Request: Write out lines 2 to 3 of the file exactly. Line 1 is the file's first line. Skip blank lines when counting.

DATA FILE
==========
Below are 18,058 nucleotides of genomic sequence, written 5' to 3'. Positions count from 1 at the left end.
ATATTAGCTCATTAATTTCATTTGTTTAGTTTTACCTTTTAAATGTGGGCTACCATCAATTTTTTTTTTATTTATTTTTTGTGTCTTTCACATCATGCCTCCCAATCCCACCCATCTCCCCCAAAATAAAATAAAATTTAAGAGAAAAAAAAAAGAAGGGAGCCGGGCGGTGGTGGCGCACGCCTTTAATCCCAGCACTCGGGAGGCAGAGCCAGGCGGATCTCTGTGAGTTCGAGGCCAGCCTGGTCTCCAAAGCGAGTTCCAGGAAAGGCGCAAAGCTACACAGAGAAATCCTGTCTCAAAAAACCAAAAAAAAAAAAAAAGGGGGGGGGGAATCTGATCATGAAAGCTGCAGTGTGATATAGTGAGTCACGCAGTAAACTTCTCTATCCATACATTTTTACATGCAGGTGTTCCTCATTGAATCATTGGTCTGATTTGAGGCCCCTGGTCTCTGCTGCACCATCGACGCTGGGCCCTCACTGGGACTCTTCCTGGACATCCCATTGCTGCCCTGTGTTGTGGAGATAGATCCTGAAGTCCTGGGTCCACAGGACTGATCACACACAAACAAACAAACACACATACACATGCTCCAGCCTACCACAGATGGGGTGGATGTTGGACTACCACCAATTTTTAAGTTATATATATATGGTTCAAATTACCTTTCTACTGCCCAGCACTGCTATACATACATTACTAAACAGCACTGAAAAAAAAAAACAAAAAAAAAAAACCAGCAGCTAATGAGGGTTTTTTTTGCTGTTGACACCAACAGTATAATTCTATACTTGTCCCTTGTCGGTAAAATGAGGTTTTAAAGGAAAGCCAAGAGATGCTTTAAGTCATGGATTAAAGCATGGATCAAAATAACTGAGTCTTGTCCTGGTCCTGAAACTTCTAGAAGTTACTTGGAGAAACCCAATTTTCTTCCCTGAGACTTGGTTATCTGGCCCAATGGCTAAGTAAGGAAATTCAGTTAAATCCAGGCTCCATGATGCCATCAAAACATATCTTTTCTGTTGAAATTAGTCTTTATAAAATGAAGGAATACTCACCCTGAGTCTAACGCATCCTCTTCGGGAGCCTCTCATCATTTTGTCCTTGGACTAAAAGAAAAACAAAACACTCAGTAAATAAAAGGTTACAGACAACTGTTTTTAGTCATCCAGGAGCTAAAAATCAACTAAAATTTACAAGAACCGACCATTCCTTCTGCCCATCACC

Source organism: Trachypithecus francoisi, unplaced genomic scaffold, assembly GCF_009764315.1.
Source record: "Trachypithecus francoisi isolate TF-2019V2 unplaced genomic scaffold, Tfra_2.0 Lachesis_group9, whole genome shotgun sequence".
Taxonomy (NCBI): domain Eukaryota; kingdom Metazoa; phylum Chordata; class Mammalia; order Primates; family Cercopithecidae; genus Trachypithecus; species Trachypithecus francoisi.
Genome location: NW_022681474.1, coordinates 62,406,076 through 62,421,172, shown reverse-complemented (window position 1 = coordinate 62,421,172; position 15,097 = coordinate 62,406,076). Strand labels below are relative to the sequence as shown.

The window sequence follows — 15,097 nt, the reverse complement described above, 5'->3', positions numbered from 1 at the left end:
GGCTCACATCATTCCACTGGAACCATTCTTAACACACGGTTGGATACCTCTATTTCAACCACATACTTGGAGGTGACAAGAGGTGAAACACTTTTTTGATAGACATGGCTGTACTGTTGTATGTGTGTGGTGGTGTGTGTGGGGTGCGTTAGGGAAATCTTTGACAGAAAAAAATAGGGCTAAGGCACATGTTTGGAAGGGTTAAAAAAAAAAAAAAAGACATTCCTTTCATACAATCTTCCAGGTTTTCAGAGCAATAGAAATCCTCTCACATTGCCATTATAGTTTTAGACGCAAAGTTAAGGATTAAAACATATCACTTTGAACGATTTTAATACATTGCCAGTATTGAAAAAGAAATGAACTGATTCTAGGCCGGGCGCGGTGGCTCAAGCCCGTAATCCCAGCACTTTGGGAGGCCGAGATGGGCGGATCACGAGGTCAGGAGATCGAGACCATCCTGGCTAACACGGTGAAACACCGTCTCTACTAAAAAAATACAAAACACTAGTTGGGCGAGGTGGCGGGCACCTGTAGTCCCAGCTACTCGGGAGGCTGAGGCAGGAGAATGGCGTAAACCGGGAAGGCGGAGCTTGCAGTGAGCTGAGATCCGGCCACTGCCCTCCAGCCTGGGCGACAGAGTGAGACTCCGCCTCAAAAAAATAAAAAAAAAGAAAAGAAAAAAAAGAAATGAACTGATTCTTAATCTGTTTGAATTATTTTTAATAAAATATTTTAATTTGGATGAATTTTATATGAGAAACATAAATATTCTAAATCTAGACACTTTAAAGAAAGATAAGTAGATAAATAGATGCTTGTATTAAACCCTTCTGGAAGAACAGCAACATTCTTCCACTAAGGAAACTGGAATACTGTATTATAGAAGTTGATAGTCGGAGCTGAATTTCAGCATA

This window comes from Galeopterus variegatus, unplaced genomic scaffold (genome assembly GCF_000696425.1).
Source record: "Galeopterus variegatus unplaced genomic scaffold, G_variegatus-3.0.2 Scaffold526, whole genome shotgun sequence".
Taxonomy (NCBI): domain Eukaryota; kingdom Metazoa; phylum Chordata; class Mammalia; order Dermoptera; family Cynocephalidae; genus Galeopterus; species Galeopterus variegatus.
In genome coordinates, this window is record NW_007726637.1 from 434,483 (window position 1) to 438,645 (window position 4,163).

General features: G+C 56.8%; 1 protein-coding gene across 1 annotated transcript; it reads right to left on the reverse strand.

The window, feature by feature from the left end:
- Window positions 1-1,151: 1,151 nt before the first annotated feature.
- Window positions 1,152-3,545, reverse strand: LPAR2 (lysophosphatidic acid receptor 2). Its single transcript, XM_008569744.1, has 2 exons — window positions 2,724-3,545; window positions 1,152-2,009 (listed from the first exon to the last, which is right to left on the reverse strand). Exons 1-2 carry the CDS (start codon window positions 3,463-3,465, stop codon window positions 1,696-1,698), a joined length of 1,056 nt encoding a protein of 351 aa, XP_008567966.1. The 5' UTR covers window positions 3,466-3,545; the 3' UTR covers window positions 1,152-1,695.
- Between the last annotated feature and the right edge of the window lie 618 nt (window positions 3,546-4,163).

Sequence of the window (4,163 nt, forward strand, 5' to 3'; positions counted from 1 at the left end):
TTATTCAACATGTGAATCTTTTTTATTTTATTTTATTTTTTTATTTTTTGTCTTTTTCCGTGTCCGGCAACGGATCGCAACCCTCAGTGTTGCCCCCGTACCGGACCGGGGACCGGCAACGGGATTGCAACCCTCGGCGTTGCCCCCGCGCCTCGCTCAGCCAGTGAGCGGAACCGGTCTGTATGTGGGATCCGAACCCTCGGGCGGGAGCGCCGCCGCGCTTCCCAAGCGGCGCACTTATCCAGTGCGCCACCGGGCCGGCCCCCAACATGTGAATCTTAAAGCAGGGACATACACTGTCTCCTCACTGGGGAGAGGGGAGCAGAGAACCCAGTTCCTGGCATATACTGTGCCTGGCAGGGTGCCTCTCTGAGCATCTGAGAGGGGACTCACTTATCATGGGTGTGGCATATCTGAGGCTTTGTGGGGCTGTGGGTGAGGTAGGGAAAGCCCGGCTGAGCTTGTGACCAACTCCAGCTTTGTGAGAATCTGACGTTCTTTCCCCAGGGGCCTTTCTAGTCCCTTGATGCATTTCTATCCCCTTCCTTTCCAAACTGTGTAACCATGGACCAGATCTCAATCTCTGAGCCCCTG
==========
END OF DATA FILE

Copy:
ATATTAGCTCATTAATTTCATTTGTTTAGTTTTACCTTTTAAATGTGGGCTACCATCAATTTTTTTTTTATTTATTTTTTGTGTCTTTCACATCATGCCTCCCAATCCCACCCATCTCCCCCAAAATAAAATAAAATTTAAGAGAAAAAAAAAAGAAGGGAGCCGGGCGGTGGTGGCGCACGCCTTTAATCCCAGCACTCGGGAGGCAGAGCCAGGCGGATCTCTGTGAGTTCGAGGCCAGCCTGGTCTCCAAAGCGAGTTCCAGGAAAGGCGCAAAGCTACACAGAGAAATCCTGTCTCAAAAAACCAAAAAAAAAAAAAAAGGGGGGGGGGAATCTGATCATGAAAGCTGCAGTGTGATATAGTGAGTCACGCAGTAAACTTCTCTATCCATACATTTTTACATGCAGGTGTTCCTCATTGAATCATTGGTCTGATTTGAGGCCCCTGGTCTCTGCTGCACCATCGACGCTGGGCCCTCACTGGGACTCTTCCTGGACATCCCATTGCTGCCCTGTGTTGTGGAGATAGATCCTGAAGTCCTGGGTCCACAGGACTGATCACACACAAACAAACAAACACACATACACATGCTCCAGCCTACCACAGATGGGGTGGATGTTGGACTACCACCAATTTTTAAGTTATATATATATGGTTCAAATTACCTTTCTACTGCCCAGCACTGCTATACATACATTACTAAACAGCACTGAAAAAAAAAAACAAAAAAAAAAAACCAGCAGCTAATGAGGGTTTTTTTTGCTGTTGACACCAACAGTATAATTCTATACTTGTCCCTTGTCGGTAAAATGAGGTTTTAAAGGAAAGCCAAGAGATGCTTTAAGTCATGGATTAAAGCATGGATCAAAATAACTGAGTCTTGTCCTGGTCCTGAAACTTCTAGAAGTTACTTGGAGAAACCCAATTTTCTTCCCTGAGACTTGGTTATCTGGCCCAATGGCTAAGTAAGGAAATTCAGTTAAATCCAGGCTCCATGATGCCATCAAAACATATCTTTTCTGTTGAAATTAGTCTTTATAAAATGAAGGAATACTCACCCTGAGTCTAACGCATCCTCTTCGGGAGCCTCTCATCATTTTGTCCTTGGACTAAAAGAAAAACAAAACACTCAGTAAATAAAAGGTTACAGACAACTGTTTTTAGTCATCCAGGAGCTAAAAATCAACTAAAATTTACAAGAACCGACCATTCCTTCTGCCCATCACC

Source organism: Trachypithecus francoisi, unplaced genomic scaffold, assembly GCF_009764315.1.